Here we have the BLACK line showing the MAF sensor and the GREEN line showing the THROTTLE. The MAF signal looks very smooth and follows the pattern of the throttle, showing the increased airflow then returning to idle flow. At this point I did a smoke test on the intake manifold and the exhaust manifold, revealing no leaks. I did another drive cycle monitoring the VVT, EGR, and EVAP, and these systems seemed to be affected by the surging but still very much operational. I called the dealer help-line and informed them of all of this data, and they were confused as well.
1-A/F sensor-no change
2-EGR valve-no change
3-Evap purge solenoid-no change
4-PCV valve-no change
5-Accelerator pedal-no change
At this point I just decided to grab a loaner car and start swapping sensors, since talking to tech-line and ordering parts was taking ages. I started with the MAF sensor, swapped in the part and went out for a drive. I didn't feel anything going around the block, so I went around again and nothing. I went around the city a few times and never felt the surging again, so I logged the data again and behold...the A/F sensor signal is clean!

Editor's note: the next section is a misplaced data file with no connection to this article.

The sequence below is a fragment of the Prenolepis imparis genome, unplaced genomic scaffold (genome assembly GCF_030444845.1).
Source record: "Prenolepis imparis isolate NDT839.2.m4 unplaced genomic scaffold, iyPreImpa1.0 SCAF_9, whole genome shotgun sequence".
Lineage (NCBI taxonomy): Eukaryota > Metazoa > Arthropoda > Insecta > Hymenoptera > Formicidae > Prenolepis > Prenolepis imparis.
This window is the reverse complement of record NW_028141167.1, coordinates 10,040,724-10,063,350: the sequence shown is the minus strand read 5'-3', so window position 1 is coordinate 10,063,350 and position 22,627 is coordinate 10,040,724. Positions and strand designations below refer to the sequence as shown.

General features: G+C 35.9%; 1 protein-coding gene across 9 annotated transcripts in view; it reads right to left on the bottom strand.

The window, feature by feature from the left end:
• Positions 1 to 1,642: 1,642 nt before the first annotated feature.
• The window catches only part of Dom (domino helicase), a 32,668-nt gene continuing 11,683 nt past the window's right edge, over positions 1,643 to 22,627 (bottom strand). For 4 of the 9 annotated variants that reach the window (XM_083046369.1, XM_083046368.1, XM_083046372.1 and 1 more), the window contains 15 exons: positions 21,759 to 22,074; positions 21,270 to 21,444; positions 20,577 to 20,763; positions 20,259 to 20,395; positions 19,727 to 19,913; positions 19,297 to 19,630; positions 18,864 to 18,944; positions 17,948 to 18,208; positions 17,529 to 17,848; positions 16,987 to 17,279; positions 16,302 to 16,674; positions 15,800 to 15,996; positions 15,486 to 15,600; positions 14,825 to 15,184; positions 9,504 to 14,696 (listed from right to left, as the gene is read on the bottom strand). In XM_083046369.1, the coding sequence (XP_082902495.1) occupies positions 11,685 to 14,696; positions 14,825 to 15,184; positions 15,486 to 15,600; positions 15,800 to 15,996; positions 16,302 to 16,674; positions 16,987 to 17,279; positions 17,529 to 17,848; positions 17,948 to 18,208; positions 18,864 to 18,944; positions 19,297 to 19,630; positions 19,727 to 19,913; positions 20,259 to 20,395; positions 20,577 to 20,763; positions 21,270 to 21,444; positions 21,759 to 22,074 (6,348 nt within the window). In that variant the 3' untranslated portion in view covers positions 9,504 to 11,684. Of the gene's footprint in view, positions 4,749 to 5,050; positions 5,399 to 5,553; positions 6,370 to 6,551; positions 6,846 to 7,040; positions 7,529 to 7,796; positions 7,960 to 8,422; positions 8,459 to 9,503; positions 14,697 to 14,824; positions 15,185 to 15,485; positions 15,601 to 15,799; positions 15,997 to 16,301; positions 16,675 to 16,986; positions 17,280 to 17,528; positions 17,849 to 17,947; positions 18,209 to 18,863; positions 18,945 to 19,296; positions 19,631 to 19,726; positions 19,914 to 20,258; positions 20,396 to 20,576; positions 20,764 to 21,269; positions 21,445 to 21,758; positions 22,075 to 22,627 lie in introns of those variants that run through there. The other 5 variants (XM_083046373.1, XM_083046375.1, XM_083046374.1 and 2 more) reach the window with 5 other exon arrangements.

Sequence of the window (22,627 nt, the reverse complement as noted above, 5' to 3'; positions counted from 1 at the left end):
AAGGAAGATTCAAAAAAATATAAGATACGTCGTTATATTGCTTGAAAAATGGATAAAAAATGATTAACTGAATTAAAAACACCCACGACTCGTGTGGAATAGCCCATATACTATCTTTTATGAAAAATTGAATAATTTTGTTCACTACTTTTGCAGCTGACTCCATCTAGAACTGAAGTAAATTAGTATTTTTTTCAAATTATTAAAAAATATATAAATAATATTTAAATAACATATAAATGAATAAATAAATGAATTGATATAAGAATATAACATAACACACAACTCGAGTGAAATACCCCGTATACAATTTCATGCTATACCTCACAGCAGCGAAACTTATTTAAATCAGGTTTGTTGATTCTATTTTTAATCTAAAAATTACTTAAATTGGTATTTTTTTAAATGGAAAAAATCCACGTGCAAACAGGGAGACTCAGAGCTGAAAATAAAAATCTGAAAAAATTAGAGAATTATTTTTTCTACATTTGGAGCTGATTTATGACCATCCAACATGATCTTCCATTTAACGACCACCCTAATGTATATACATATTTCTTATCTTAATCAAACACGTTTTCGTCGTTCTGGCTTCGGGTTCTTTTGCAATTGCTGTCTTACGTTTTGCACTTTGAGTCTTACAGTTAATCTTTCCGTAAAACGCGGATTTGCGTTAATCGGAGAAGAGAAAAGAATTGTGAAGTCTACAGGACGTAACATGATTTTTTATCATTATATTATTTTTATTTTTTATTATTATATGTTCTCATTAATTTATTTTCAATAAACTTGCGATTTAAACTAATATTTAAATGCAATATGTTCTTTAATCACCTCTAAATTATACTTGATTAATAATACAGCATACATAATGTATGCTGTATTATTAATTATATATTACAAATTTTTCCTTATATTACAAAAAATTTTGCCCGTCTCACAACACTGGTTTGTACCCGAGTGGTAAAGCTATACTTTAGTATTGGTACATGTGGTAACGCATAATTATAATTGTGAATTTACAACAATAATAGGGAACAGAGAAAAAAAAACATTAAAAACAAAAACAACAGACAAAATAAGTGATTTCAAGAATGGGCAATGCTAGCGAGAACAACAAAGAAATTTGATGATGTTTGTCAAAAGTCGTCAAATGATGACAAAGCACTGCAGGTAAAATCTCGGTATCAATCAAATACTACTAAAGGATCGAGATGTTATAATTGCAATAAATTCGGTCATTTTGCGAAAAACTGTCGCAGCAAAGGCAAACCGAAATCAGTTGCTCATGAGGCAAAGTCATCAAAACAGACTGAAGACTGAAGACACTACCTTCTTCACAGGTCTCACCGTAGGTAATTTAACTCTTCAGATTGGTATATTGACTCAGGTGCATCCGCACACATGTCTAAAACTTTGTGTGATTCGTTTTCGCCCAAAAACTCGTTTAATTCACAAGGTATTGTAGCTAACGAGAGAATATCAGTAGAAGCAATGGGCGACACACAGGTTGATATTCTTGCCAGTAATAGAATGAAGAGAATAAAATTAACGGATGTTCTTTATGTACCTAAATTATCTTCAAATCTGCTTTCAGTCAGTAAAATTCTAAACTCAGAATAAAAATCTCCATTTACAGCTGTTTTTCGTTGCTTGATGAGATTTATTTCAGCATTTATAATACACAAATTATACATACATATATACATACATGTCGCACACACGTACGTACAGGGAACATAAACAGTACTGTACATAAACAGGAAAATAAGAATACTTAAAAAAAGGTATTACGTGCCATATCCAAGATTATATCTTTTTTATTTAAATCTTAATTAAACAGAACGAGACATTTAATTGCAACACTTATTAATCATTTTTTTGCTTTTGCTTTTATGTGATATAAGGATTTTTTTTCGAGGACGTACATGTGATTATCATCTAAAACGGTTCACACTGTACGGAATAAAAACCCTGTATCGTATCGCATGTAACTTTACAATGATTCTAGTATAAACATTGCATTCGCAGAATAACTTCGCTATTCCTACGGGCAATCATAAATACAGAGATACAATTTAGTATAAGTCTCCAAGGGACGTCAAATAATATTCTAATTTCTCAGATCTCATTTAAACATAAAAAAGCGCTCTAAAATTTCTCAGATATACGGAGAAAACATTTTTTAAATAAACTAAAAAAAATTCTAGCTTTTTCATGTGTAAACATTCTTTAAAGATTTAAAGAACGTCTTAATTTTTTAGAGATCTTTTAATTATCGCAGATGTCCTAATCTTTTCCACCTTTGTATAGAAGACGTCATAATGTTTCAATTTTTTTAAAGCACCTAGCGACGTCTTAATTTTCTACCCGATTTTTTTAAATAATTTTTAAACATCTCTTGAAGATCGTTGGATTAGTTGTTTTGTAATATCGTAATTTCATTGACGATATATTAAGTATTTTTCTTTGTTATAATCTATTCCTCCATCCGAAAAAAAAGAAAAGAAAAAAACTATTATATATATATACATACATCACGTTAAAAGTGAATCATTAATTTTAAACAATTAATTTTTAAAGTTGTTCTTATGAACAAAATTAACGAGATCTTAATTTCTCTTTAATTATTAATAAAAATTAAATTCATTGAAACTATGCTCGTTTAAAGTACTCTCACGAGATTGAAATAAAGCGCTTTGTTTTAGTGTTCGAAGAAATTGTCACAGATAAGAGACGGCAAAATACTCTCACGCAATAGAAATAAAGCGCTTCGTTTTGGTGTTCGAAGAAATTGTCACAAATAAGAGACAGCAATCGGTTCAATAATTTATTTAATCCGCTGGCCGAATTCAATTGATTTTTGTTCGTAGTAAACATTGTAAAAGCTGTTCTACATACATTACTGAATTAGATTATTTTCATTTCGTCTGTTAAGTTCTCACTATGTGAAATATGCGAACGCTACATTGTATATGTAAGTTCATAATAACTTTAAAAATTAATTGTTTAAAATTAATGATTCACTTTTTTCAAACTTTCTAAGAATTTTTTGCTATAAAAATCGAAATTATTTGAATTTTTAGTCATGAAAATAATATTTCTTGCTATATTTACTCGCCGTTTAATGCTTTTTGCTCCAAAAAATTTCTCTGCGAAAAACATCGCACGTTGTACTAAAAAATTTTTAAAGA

So what can we learn from this so we catch it faster next time?
First I would say trust your instincts. I knew there was something affecting the A/F sensor and the car could have been fixed a lot sooner if I swapped in a known good MAF sensor first. I guess the MAF sensor can be faulty even if the signal looks good, witch is strange. I did everything possible, reached out to my peers, then started hypothesizing. Kinda sounds like life right? Take a look at the photos below showing the difference between the production part and the new part. When I fist saw the difference I assumed it was some type of update to improve flow, but I was wrong.